So phase one was the analog and film and paper world. And phase two was what we’ve done in the last 10-15 years, which is filmless, paperless, digital. Phase three is where we need to be: population health, interoperability, and analytics, and elevating ourselves above the EHR, and really thinking from a patient-centered, population health perspective. And many of us have hung the “Mission Accomplished” banner! And I’m saying, it’s way too early to do that, guys. There’s so much yet left to do.

Are most or even a significant plurality of radiologists, beginning to see this?

I know they are. And let’s focus on two challenges. One challenge is that of what I call efficiency pressures; everyone is being challenged to do more with less. And the other type of pressure is quality of care pressures. And that means you’re being challenged to make sure to give the appropriate treatment to a patient at the point in time of care. So even if we focus on these two specific challenges, for that average Joe radiologist or chief of radiology or CMO—the average radiologist knows he’s being judged on his throughput and productivity. But what that’s evolving into is being measured on value.

The problem is that in today’s siloed systems, it’s very difficult to measure real value. So you have metrics that say, I read 40 studies and yesterday, I read 50. Does that make me less valuable? If the outcomes were better today, and I was able to close the loop better with the ordering physician, or able to communicate test results more efficiently, that’s value. And without data liquidity, if the transformation of healthcare is in the balance, we need to have the right metrics in place. So what’s my value score at a particular point in time? Where are my peers, and what’s my target? I need a dashboard and I need it to be ingrained into the fabric of my workflow. So I know that radiologists are seeing that.  And I know that the division chiefs are seeing it.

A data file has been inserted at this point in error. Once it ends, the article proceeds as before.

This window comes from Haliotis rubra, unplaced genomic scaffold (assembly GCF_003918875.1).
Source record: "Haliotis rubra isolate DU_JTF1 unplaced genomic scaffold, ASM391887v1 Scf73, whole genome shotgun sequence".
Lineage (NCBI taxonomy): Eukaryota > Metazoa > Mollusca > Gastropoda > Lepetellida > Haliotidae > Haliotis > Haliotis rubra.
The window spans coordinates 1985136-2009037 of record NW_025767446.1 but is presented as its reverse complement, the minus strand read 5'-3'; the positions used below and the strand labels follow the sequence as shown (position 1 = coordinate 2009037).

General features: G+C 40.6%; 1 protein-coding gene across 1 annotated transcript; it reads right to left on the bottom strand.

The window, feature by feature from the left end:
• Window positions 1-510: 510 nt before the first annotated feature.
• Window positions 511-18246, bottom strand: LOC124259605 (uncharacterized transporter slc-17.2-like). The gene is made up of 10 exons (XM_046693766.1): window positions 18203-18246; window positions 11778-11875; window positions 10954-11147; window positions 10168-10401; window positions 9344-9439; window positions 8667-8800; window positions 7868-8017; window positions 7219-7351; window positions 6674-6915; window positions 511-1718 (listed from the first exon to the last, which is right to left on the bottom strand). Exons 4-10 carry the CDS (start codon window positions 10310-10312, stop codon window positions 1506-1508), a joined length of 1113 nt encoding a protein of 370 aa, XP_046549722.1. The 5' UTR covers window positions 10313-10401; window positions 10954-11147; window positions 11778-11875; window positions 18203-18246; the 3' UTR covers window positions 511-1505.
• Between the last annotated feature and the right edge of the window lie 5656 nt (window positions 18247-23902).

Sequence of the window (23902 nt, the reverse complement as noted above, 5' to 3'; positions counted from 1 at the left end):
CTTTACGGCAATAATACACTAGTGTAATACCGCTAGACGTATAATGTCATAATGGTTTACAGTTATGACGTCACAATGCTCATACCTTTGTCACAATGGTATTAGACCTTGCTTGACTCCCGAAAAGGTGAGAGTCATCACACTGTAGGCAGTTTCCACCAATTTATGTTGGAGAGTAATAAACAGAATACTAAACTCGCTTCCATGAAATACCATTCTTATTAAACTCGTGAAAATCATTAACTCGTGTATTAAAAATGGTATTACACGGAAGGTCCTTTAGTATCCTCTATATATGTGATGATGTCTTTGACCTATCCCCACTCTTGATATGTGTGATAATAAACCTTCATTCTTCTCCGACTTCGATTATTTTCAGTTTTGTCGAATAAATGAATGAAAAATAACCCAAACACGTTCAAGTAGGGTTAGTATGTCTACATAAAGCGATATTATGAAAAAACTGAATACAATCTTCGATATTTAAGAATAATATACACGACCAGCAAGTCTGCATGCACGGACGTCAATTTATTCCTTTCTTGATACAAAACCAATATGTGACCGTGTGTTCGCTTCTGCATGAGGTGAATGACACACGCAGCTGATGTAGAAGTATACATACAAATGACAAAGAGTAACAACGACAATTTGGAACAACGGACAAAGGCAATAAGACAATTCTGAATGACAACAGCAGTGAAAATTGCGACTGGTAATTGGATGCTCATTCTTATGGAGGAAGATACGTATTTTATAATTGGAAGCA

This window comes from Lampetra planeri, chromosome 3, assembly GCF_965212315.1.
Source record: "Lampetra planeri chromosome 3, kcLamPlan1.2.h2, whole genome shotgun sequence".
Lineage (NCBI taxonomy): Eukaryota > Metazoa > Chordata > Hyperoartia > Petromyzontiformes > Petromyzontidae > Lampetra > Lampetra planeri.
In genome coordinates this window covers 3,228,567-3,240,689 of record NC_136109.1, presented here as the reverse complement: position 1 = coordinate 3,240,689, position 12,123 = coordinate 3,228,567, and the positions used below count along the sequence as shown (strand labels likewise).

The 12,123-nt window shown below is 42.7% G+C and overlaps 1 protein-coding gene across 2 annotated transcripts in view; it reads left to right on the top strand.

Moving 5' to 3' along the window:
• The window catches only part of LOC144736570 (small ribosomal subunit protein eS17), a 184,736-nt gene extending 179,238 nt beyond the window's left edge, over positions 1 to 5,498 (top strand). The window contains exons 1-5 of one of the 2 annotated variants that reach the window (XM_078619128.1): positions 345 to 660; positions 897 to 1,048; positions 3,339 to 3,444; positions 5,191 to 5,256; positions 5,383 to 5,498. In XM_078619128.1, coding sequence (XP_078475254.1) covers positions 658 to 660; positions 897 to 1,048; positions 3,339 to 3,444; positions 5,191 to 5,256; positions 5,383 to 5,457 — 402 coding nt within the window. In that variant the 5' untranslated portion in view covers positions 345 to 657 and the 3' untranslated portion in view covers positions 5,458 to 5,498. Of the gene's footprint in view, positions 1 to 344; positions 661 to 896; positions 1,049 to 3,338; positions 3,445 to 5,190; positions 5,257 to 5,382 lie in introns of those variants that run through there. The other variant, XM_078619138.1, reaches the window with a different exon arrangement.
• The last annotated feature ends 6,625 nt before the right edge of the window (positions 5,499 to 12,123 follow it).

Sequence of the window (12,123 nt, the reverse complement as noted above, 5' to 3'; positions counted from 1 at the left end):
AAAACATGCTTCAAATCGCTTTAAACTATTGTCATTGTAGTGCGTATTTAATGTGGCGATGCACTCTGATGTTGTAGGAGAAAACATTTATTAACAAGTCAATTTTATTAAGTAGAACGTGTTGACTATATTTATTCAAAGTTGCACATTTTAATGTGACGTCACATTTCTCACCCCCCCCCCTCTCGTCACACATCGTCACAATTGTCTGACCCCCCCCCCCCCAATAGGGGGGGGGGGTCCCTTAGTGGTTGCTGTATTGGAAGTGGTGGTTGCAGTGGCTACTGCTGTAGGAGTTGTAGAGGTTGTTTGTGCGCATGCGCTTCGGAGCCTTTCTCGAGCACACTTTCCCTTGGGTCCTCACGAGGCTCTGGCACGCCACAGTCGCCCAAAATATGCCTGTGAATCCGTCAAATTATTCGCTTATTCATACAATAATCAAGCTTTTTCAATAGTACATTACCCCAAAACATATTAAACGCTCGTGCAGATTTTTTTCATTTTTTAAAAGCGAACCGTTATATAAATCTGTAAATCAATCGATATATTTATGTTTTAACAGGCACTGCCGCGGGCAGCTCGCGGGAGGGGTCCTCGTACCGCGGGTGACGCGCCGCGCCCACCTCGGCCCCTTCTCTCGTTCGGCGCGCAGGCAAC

What’s the tools discussion here, then, for CIOs, CMIOs, CMOs, and imaging informatics leaders? How do they strategize to create the IT infrastructures and provide the tools, that will support value-based care delivery?

The message I have for a lot of folks is, don’t just focus on the tools; focus on the workflow. And every workflow is different. So focus on that. And whether it’s in the realm of VNA [the vendor-neutral archive], or universal viewer, or decision support, or population health, focus on the workflow. One sliver is what I call intelligent collaboration and communication. And what I mean by that is, as we look at how healthcare is evolving, intelligent communication and collaboration will be the catalyst that will transform healthcare into population health-based and value-based healthcare. So whether it’s a zero-footprint-client universal viewer, or whatever, the key thread is how I can optimize workflow and use this catalyst to drive decisions forward? That’s the big theme.